“Commercial banks will become less interested in providing loans,” said Dr. Michael C. S. Wong, the first panellist in a webinar on Banking in Emerging Markets held November 20, 2014, and sponsored by the Global Association of Risk Professionals. He is Associate Professor of Finance at City University of Hong Kong, and Chairman at CTRISKS Rating.

Wong summarized the challenges of the new Basel III regulatory regime, with its tougher capitalization and liquidity requirements. A global systemically important bank (G-SIB) will have additional capital and cash-holding requirements, he said, and “will be unwilling to make loans.”

China has one G-SIB and four domestic systemically important banks (D-SIBs). [Editor’s note: The Financial Stability Board publishes a list in November of each year; the Wikipedia list of G-SIBs and D-SIBs shows the breakdown by country.] Wong said the D-SIBs “will face the same reality” as the G-SIBs.

Thus, the activity in banking “will shift to fee-based activities,” said Wong. “Operational risk will increase in importance.” The banks will begin to lose their lending function, and “the banks will allocate resources to good borrowers,” he predicted.

The domestic credit provided by financial sector as percentage of GDP was a cornerstone of Wong’s comparison of developed versus emerging markets. (See accompanying figure based on World Bank statistics for 2013 using the gross domestic product as a yardstick.) China and India are on the low side for providing domestic credit.

Emerging1_Domestic Credit

During the question period, a member of the audience asked what the optimum level of domestic credit should be. Wong opined that the levels for China and India could be higher than present. Moorad Choudry (second presenter) said credit levels were a “double-edged sword.” Iceland had domestic credit levels around 300 percent of its GDP when it reached a severe financial crisis. “The minute the economy starts contracting, it is a house of cards… [credit levels] should not be so far beyond the GDP that the country can’t bail out its banking sector.”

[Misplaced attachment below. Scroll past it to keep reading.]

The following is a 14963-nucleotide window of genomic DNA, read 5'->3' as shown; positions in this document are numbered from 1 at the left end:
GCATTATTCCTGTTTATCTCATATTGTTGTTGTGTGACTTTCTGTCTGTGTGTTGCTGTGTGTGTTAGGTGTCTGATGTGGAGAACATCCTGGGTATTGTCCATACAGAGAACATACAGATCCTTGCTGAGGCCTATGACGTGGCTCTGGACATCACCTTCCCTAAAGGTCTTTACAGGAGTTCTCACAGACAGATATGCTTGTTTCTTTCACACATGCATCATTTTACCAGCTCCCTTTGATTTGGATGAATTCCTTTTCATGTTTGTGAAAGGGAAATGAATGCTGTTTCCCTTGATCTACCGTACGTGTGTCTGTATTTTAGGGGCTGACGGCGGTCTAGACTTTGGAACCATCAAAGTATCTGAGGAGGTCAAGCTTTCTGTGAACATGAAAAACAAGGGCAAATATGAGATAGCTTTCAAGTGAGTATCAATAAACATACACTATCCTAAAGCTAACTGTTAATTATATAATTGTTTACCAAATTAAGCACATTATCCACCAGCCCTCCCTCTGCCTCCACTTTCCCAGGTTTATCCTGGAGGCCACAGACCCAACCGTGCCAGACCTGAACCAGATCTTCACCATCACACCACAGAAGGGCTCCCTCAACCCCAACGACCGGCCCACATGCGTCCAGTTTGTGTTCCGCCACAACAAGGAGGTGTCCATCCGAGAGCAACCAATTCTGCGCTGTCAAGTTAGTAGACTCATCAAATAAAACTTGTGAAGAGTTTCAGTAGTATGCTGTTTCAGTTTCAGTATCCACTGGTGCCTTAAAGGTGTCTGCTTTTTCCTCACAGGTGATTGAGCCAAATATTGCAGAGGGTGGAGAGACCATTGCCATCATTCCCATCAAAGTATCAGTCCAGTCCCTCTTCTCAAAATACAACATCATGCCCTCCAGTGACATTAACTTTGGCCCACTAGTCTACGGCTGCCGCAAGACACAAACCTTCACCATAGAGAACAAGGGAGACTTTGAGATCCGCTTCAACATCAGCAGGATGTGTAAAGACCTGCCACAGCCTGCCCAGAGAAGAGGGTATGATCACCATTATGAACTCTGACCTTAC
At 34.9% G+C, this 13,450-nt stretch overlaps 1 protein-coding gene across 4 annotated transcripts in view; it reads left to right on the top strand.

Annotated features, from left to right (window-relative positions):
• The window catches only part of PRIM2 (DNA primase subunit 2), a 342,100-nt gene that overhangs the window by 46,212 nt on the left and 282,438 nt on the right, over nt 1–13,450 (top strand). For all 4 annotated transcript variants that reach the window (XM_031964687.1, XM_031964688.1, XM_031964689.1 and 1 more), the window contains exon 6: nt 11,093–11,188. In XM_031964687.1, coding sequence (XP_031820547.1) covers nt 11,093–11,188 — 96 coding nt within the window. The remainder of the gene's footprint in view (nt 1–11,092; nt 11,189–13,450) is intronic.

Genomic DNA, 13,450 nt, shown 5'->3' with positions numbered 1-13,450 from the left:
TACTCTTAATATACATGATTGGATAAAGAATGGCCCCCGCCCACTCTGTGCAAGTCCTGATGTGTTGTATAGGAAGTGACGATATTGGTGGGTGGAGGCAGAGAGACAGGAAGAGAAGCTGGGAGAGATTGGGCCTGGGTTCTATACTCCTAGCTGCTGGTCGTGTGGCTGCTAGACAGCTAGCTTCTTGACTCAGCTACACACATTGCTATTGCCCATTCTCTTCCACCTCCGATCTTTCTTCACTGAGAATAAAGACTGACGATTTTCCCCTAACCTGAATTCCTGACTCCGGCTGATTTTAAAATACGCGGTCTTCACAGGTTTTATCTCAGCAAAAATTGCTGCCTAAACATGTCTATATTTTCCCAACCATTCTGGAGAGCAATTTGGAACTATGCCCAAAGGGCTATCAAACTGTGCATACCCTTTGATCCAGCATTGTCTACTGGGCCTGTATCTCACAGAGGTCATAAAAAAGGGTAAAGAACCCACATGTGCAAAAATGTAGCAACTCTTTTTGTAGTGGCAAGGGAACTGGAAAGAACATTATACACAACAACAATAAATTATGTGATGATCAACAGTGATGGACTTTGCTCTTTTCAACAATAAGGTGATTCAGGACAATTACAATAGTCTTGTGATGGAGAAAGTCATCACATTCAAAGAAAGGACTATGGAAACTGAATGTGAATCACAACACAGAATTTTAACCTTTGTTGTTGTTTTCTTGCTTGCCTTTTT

“Enterprises big and small face the reality they can’t get credit,” said Wong, noting that only about half the domestic credit was in the form of non-government loans. If China liberalizes the interest rate market, greater funding instability will lead to even fewer loans being made.

To combat credit tightening, Wong suggested that governments of emerging markets could do more to support corporate bonds and securitization of bank loans. They could also “develop specialized banks for high-risk lending” for the small to medium enterprises. “They could regulate and support shadow banking.”

Wong painted a thought-provoking picture of commercial banks in China in the future, when transactional banking, or banking for fees, will become important and “lending will become a marketing gimmick.” He drew an analogy to current-day banks that maintain a trading desk primarily to provide this service to clients.

Chinese banks will also work more with other financial institutions such as insurance companies and pension funds. They would leave the lending to private equity concerns, money lenders and banks that are specialized in taking on higher credit risk for higher yield. ª

Click here to view the webinar presentation on banking in emerging markets. Wong’s section covers slides 5 to 11.

Click here to view the second part of the webinar.